de Havilland T.K.1

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T.K.1
DHTK1.jpg
Role Two-seat biplane
National origin United Kingdom
Manufacturer de Havilland Technical School
First flight 1934
Retired 1936
Number built 1

The de Havilland T.K.1 was a 1930s British two-seat biplane and the first design built by students of the de Havilland Technical School.

Design and development[edit]

The T.K.1 was built by students under the direction of Marcus Langley at Stag Lane Aerodrome in 1934,[1] based on converting the de Havilland Swallow Moth monoplane to a biplane.[2] It was a conventional two-seat biplane powered by a 120 hp (90Kw) de Havilland Gipsy III and first flown in June 1934.[1] It was flown by Geoffrey de Havilland to 5th place in the 1934 Kings Cup Race with a speed of 124.4 mph.[1] It was sold onto a private owner in 1936 who flew it for as short time as a single-seater before it was scrapped.[1]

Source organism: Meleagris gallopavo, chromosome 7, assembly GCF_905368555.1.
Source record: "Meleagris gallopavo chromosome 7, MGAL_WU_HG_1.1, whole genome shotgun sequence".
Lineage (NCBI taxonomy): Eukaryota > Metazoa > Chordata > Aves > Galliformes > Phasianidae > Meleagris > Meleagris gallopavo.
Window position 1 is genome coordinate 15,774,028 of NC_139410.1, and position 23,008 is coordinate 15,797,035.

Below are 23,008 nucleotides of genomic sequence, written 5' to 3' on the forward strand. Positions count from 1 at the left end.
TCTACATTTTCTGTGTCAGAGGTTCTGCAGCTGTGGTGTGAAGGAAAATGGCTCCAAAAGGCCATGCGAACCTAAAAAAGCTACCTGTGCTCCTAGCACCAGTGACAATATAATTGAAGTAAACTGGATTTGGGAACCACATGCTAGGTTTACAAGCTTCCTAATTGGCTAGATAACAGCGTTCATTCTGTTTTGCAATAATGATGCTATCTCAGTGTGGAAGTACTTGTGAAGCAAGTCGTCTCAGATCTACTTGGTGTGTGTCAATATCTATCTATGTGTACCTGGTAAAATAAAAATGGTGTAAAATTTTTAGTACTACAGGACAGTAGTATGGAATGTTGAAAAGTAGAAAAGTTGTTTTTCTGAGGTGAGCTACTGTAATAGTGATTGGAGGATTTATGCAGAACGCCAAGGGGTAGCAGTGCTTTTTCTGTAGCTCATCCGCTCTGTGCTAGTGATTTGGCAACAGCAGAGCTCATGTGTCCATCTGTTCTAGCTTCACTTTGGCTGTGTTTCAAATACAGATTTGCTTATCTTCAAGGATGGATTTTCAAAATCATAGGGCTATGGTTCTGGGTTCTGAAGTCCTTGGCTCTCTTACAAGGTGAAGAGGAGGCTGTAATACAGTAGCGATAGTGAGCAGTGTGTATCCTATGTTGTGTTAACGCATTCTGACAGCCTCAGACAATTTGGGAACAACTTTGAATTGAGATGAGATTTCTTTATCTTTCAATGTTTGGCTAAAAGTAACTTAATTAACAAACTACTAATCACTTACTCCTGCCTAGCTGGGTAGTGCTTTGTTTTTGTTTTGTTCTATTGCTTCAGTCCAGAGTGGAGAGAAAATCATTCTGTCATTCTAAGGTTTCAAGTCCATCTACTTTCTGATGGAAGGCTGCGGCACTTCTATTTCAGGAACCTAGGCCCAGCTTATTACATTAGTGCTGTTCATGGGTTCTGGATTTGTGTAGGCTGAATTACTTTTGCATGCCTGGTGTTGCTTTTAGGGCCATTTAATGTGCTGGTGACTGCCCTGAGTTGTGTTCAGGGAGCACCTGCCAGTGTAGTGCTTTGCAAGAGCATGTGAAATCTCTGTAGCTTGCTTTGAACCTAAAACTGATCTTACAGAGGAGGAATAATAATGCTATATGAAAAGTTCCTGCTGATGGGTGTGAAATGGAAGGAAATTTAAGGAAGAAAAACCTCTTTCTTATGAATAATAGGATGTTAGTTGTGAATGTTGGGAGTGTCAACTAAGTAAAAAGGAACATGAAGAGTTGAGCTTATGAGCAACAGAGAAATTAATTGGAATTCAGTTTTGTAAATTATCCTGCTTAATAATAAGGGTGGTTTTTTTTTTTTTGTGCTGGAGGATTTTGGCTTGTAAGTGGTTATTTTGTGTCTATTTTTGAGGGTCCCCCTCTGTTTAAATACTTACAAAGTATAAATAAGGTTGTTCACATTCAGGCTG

Specifications[edit]

Data from Jackson.[1]

General characteristics

  • Crew: 2
  • Length: 24 ft 0 in (7.32 m)
  • Wingspan: 27 ft 0 in (8.23 m)
  • Empty weight: 950 lb (431 kg)
  • Gross weight: 1450 lb (658 kg)
  • Powerplant: 1 × de Havilland Gipsy III, 120 hp (90 kW)

Performance

  • Maximum speed: 118 mph (189 km/h)
  • Cruise speed: 100 mph (160 km/h)

Notes[edit]

  1. ^ a b c d e Jackson 1974, page 321
  2. ^ Lewis 1972, p.187.

References[edit]

  • Jackson, A.J. (1974). British Civil Aircraft since 1919 Volume 3. London: Putnam. ISBN 0-370-10014-X. 
  • Lewis, Peter. "T.K. Series: Designs of the de Havilland Aeronautical Technical School". Air Pictorial. 34 No. 5 (May 1972): pp. 187–191.